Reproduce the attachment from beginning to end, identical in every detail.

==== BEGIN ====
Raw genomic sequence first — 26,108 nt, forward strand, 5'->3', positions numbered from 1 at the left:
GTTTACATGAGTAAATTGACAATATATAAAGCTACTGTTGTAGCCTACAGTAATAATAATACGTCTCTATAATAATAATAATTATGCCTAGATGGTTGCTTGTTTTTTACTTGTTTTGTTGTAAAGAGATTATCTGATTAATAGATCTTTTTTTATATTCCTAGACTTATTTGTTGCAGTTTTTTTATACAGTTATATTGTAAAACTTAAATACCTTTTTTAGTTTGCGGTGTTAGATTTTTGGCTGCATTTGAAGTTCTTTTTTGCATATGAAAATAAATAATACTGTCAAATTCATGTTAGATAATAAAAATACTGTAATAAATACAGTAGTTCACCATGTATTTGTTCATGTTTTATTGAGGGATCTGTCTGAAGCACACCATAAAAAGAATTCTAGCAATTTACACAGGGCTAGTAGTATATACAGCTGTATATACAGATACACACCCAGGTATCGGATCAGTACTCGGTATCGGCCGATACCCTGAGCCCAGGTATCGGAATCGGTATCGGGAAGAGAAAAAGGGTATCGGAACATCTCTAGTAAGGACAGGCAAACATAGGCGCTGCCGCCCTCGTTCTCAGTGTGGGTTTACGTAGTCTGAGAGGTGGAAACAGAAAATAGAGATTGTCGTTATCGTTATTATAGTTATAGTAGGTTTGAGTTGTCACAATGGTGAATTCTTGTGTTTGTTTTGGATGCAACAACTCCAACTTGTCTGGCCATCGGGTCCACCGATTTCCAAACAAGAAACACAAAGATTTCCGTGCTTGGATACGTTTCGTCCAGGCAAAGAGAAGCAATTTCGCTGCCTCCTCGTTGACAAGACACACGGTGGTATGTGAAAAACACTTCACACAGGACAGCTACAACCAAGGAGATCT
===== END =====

Raw genomic sequence first — 26,108 nt, forward strand, 5'->3', positions numbered from 1 at the left:
GTTTACATGAGTAAATTGACAATATATAAAGCTACTGTTGTAGCCTACAGTAATAATAATACGTCTCTATAATAATAATAATTATGCCTAGATGGTTGCTTGTTTTTTACTTGTTTTGTTGTAAAGAGATTATCTGATTAATAGATCTTTTTTTATATTCCTAGACTTATTTGTTGCAGTTTTTTTATACAGTTATATTGTAAAACTTAAATACCTTTTTTAGTTTGCGGTGTTAGATTTTTGGCTGCATTTGAAGTTCTTTTTTGCATATGAAAATAAATAATACTGTCAAATTCATGTTAGATAATAAAAATACTGTAATAAATACAGTAGTTCACCATGTATTTGTTCATGTTTTATTGAGGGATCTGTCTGAAGCACACCATAAAAAGAATTCTAGCAATTTACACAGGGCTAGTAGTATATACAGCTGTATATACAGATACACACCCAGGTATCGGATCAGTACTCGGTATCGGCCGATACCCTGAGCCCAGGTATCGGAATCGGTATCGGGAAGAGAAAAAGGGTATCGGAACATCTCTAGTAAGGACAGGCAAACATAGGCGCTGCCGCCCTCGTTCTCAGTGTGGGTTTACGTAGTCTGAGAGGTGGAAACAGAAAATAGAGATTGTCGTTATCGTTATTATAGTTATAGTAGGTTTGAGTTGTCACAATGGTGAATTCTTGTGTTTGTTTTGGATGCAACAACTCCAACTTGTCTGGCCATCGGGTCCACCGATTTCCAAACAAGAAACACAAAGATTTCCGTGCTTGGATACGTTTCGTCCAGGCAAAGAGAAGCAATTTCGCTGCCTCCTCGTTGACAAGACACACGGTGGTATGTGAAAAACACTTCACACAGGACAGCTACAACCAAGGAGATCT